Polis said, "Elijah McClain should be alive today, and we owe it to his family to take this step and elevate the pursuit of justice in his name to a statewide concern." Police in Aurora had responded to a call about a "suspicious person" wearing a ski mask and waving his arms as he walked down the street. Police said McClain refused to stop walking and fought back when officers confronted him and tried to arrest him. McClain repeatedly sobbed and begged to be let go, saying at one point, "You guys started to arrest me, and I was stopping my music to listen."
An executive order by Governor Polis in Colorado has been Issued for the Investigation of #ElijahMcClain. Please copy and Re-Tweet! pic.twitter.com/pti7ui9vJC— Say Their Names 5280 (@SMoKeeGyRL) June 25, 2020
One of the officers put him in a chokehold that cuts off blood to the brain and he was on the ground for 15 minutes as officers and paramedics stood by, before paramedics gave him the sedative ketamine to calm him down. McClain suffered cardiac arrest on the way to the hospital and was taken off life support three days later after being declared brain dead. McClain’s sister, Samara McClain, told The Denver Post that her brother was walking to the store to get iced tea for a cousin, and he often wore masks when he was outside because he had anemia and it caused him to get cold easily.
➤CHARGES FILED AGAINST NYC OFFICER WHO USED CHOKEHOLD: Prosecutors filed criminal charges yesterday against a New York City police officer who was seen on cell phone video using a chokehold on a 35-year-old Black man last Sunday, causing him to lose consciousness. Officer David Afanador pled not guilty to charges of strangulation and attempted aggravated strangulation and was released on bail. He could be sentenced to up to seven years behind bars if convicted. Afanador’s lawyer said his client was facing a rush to judgment in the wake of the protests following George Floyd's death. Afanador hs been suspended without pay. The officers were responding to a 911 call about three men harassing people and throwing objects at them. Body camera video shows three men arguing with police and one of them approaching the officers and saying, "You scared?" before an officer tackles him.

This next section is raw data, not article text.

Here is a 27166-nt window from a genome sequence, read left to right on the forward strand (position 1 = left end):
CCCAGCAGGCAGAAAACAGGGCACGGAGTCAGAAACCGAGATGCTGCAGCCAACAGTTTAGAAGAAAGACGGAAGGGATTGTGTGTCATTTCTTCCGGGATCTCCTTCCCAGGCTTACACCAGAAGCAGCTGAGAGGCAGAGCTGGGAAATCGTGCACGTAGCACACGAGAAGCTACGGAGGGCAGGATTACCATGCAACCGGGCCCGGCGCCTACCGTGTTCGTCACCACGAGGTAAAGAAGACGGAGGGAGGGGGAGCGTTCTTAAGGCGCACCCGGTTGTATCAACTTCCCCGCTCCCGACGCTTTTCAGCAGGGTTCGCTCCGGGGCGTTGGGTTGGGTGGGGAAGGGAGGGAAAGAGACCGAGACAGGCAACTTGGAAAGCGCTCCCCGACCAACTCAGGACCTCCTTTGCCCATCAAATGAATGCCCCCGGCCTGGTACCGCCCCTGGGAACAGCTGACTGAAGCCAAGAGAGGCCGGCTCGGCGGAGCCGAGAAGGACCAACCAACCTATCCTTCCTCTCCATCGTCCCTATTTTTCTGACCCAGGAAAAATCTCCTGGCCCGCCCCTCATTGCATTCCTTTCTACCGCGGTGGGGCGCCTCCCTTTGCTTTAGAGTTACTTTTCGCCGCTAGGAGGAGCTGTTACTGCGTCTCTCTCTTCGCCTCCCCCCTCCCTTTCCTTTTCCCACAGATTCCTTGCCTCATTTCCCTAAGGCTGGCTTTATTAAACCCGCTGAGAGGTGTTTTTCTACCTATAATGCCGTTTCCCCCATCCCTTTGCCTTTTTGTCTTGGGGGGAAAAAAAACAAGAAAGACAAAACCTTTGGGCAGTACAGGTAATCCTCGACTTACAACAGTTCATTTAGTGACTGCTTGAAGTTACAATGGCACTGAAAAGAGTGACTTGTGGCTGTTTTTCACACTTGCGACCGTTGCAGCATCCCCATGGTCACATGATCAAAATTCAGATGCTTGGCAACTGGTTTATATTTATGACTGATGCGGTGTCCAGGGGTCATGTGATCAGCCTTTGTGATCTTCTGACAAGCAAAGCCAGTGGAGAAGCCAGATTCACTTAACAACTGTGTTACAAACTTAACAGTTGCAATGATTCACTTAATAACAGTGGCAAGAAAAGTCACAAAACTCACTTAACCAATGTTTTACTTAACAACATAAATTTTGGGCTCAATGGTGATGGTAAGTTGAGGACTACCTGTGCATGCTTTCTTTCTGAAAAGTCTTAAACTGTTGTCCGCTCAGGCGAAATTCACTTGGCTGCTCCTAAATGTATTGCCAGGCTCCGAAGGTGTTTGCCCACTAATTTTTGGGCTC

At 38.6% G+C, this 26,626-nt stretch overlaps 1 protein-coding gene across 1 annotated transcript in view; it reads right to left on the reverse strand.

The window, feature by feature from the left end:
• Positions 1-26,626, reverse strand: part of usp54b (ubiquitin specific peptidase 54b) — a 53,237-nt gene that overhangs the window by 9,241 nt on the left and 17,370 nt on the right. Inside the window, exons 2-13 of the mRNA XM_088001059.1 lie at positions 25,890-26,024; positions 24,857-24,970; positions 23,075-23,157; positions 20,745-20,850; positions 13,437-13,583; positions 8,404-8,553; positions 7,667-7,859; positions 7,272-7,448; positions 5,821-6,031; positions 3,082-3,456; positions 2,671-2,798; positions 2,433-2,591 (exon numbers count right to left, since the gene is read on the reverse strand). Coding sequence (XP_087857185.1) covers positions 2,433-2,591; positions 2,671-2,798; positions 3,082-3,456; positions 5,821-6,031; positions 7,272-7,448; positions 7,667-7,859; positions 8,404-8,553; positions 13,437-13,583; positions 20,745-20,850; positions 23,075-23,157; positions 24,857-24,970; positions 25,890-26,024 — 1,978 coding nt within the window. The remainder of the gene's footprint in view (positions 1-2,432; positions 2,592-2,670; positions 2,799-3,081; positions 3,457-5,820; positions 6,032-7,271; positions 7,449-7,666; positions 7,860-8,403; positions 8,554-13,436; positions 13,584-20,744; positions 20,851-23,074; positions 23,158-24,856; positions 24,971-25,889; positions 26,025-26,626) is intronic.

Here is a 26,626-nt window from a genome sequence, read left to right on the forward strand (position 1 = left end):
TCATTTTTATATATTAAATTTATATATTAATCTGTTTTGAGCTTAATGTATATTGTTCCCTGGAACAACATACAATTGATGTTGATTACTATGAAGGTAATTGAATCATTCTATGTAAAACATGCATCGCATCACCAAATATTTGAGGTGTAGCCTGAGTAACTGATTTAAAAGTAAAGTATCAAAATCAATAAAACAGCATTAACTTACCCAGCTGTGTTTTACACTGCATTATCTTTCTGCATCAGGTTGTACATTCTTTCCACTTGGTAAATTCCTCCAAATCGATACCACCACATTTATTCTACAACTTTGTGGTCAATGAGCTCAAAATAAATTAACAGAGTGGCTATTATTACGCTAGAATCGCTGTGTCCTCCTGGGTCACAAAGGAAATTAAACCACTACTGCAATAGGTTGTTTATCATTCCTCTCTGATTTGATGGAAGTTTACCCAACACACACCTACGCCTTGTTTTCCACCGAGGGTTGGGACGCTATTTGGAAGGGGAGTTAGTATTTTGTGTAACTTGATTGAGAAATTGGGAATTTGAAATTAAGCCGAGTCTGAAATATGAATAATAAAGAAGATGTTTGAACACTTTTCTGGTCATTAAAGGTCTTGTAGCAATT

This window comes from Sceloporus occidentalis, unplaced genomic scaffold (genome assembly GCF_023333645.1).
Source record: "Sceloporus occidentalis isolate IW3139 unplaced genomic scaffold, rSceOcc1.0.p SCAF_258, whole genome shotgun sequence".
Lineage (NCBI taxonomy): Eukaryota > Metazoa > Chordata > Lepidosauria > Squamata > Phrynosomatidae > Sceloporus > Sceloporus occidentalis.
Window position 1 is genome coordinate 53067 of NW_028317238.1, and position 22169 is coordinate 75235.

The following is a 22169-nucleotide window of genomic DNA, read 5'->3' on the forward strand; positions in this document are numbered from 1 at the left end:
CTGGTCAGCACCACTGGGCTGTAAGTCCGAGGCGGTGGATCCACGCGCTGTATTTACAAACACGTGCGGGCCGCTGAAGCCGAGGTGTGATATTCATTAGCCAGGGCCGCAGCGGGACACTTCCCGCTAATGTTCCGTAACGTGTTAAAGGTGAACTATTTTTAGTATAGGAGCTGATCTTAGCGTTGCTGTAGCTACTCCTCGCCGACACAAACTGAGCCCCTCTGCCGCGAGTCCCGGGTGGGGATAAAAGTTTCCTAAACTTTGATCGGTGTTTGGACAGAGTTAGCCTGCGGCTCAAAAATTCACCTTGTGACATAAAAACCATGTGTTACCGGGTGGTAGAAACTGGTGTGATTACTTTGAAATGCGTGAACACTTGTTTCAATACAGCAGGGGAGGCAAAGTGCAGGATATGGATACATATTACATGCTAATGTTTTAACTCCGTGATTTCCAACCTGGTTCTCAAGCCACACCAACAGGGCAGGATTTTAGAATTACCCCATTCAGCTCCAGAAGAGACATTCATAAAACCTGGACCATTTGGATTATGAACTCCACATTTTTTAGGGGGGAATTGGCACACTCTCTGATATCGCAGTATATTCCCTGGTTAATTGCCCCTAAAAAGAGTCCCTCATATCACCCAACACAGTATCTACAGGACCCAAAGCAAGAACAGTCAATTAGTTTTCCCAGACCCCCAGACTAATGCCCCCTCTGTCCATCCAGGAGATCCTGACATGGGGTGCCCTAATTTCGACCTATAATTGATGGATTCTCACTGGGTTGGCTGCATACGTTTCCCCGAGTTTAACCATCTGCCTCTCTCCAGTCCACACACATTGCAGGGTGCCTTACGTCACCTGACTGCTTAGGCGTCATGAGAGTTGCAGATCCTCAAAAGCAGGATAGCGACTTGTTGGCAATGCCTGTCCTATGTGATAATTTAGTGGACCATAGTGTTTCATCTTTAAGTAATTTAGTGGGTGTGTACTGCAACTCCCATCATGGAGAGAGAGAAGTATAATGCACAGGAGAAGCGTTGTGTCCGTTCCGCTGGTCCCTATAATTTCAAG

We're thrilled to share Splash Mountain at @Disneyland & @WaltDisneyWorld will be completely reimagined with a new story inspired by an all-time favorite @DisneyAnimation film, “The Princess and the Frog.” Learn about what Imagineers have in development: https://t.co/HyKfdDSH3j pic.twitter.com/DV6476KAVX— Disney Parks (@DisneyParks) June 25, 2020
NASCAR asked the FBI to investigate after the rope was found last Sunday, but agents quickly determined the rope had been hanging there since last October, so it wasn't a hate crime against Wallace. NASCAR released the photo after getting criticism that it had overreacted. Phelps also said NASCAR asked every track to check their garages this week, and out of 1,684 garage stalls at 29 tracks, only 11 had a garage door pull-down rope tied in a knot, and the only one tied as a noose was the one found in Wallace's stall. Phelps said NASCAR's investigation is over, and that cameras will be put in garages from now on.
➤NFL CANCELS HALL OF FAME GAME: The NFL yesterday canceled the Hall of Fame game that traditionally opens the preseason because of the coronavirus pandemic. The exhibition game was to be played on August 6th between the Dallas Cowboys and the Pittsburgh Steelers in Canton, Ohio. The NFL also said it's postponing the 2020 induction ceremonies for a year, with the ceremony to be held in August 2021.
➤KENTUCKY DERBY TO BE RUN WITH SPECTATORS: Churchill Downs officials announced yesterday that the Kentucky Derby will be run with spectators in the stands on its rescheduled date of September 5th. While they were able to get approval to have spectators, there will be strict guidelines for reduced crowd capacity. Fans will also be encouraged to wear masks, practice social distancing when possible, and wash or sanitize their hands frequently. Because of the revamping of the schedule due to the coronavirus pandemic, the Derby, which is traditionally the first of the Triple Crown races, is going second. The Belmont Stakes, which is usually the last race, was run first last weekend, with favorite Tiz the Law winning, and the Preakness, which is usually held second, will go last this year on October 3rd.
➤NBA'S VINCE CARTER ANNOUNCES RETIREMENT AFTER 22 YEARS: Vince Carter officially announced his retirement yesterday (June 25th) after a record 22-year NBA career, the longest in league history. The news wasn't a surprise, since the 43-year-old Carter had said repeatedly during this season that it would be his last. Carter appeared in 1,541 games, third-most all-time behind Robert Parish and Kareem Abdul-Jabbar, and played for Toronto, New Jersey, Orlando, Phoenix, Dallas, Memphis, Sacramento, and Atlanta for his final two seasons. He scored 25,728 career points, 19th in NBA history.